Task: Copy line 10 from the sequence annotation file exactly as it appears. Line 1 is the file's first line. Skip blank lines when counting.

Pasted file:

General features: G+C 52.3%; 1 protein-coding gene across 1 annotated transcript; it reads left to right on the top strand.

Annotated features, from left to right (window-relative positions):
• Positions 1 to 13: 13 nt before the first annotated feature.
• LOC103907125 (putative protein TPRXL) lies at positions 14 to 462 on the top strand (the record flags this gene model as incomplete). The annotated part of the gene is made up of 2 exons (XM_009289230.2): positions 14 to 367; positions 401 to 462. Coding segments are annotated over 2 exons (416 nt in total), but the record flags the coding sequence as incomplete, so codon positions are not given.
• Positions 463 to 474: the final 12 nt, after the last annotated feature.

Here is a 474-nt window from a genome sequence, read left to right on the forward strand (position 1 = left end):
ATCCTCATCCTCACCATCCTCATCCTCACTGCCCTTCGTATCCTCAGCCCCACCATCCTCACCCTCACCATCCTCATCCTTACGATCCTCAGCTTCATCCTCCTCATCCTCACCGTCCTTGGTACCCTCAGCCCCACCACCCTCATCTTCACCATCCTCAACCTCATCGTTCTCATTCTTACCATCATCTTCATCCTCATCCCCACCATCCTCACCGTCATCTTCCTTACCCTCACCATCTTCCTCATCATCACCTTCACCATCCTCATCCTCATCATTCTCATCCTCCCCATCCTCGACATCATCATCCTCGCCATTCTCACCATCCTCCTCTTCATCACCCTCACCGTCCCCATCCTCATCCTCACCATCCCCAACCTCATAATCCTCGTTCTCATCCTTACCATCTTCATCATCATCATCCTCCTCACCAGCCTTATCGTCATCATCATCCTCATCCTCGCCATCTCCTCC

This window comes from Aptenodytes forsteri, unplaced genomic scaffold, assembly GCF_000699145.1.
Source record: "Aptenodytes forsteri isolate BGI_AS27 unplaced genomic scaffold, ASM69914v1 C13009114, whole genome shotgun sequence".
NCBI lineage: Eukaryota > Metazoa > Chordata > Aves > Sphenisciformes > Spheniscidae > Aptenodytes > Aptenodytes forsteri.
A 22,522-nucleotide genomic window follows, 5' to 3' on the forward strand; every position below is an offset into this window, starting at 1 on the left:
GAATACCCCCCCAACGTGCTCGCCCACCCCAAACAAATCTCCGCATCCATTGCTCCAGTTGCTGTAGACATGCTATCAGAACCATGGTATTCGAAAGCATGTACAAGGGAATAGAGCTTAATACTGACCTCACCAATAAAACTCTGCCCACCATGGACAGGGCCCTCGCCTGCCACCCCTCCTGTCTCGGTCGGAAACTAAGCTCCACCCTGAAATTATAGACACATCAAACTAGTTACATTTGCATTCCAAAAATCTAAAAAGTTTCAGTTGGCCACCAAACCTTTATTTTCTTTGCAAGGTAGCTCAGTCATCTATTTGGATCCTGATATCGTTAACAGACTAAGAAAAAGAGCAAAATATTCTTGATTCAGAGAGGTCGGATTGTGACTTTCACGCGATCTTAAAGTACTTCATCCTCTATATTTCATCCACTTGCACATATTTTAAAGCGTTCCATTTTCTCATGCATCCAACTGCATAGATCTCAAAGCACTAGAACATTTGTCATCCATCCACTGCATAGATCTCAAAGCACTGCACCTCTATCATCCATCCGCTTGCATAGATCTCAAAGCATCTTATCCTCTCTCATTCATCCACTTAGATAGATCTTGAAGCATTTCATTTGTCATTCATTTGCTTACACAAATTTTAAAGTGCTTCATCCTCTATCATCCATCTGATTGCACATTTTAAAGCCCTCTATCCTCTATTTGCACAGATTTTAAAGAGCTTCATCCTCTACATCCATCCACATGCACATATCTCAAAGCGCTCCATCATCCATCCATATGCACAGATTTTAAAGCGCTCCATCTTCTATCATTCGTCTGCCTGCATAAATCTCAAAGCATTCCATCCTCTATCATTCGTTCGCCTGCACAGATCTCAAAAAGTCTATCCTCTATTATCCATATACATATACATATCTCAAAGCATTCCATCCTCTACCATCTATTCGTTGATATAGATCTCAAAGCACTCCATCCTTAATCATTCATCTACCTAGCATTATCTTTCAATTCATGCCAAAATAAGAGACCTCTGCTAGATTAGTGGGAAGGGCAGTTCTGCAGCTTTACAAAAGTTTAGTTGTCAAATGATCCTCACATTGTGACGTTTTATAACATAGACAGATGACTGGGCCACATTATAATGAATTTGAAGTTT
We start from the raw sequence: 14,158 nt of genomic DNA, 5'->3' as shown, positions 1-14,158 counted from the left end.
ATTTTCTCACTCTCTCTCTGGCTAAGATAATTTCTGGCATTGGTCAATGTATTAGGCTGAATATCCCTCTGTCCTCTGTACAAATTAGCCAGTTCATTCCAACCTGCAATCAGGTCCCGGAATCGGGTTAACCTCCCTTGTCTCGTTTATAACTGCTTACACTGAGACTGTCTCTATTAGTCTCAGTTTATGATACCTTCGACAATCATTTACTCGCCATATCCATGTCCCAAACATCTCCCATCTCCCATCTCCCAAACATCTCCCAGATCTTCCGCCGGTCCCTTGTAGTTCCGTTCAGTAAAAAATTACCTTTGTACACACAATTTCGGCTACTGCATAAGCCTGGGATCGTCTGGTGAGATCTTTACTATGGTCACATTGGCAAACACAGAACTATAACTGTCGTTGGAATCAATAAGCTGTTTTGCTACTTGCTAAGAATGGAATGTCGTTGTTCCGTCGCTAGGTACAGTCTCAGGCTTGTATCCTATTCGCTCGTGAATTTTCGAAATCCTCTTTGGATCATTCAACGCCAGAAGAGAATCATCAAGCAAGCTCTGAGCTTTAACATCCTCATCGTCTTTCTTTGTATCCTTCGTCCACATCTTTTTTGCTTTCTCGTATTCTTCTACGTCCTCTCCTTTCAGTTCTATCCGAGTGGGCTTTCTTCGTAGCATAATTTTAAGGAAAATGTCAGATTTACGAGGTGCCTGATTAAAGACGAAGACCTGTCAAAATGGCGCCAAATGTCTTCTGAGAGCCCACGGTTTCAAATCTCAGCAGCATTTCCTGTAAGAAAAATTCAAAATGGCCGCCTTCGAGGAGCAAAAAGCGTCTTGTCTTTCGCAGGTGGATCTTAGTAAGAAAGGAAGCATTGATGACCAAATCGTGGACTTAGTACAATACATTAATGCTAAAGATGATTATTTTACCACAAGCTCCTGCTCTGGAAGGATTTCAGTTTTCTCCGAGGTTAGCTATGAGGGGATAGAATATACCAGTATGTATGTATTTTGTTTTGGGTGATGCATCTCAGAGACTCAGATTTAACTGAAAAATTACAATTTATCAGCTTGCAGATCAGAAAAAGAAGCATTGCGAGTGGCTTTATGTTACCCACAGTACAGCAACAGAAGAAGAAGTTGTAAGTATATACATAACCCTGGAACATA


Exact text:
NCBI lineage: Eukaryota > Metazoa > Chordata > Aves > Sphenisciformes > Spheniscidae > Aptenodytes > Aptenodytes forsteri.